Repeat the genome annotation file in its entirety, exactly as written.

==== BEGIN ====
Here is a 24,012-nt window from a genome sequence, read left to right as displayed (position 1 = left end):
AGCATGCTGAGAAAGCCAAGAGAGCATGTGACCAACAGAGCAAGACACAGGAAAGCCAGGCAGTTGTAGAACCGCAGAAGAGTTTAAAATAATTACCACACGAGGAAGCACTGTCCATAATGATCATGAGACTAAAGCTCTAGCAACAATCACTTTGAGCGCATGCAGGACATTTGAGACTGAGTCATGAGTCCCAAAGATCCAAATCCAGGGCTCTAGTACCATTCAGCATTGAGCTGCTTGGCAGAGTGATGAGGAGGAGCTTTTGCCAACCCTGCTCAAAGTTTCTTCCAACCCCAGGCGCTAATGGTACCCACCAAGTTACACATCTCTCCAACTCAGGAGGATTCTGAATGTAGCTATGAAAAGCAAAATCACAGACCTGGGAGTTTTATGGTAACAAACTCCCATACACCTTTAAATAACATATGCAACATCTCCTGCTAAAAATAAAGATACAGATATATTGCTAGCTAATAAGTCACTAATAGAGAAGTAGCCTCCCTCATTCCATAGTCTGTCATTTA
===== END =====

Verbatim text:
Here is a 24,012-nt window from a genome sequence, read left to right as displayed (position 1 = left end):
AGCATGCTGAGAAAGCCAAGAGAGCATGTGACCAACAGAGCAAGACACAGGAAAGCCAGGCAGTTGTAGAACCGCAGAAGAGTTTAAAATAATTACCACACGAGGAAGCACTGTCCATAATGATCATGAGACTAAAGCTCTAGCAACAATCACTTTGAGCGCATGCAGGACATTTGAGACTGAGTCATGAGTCCCAAAGATCCAAATCCAGGGCTCTAGTACCATTCAGCATTGAGCTGCTTGGCAGAGTGATGAGGAGGAGCTTTTGCCAACCCTGCTCAAAGTTTCTTCCAACCCCAGGCGCTAATGGTACCCACCAAGTTACACATCTCTCCAACTCAGGAGGATTCTGAATGTAGCTATGAAAAGCAAAATCACAGACCTGGGAGTTTTATGGTAACAAACTCCCATACACCTTTAAATAACATATGCAACATCTCCTGCTAAAAATAAAGATACAGATATATTGCTAGCTAATAAGTCACTAATAGAGAAGTAGCCTCCCTCATTCCATAGTCTGTCATTTA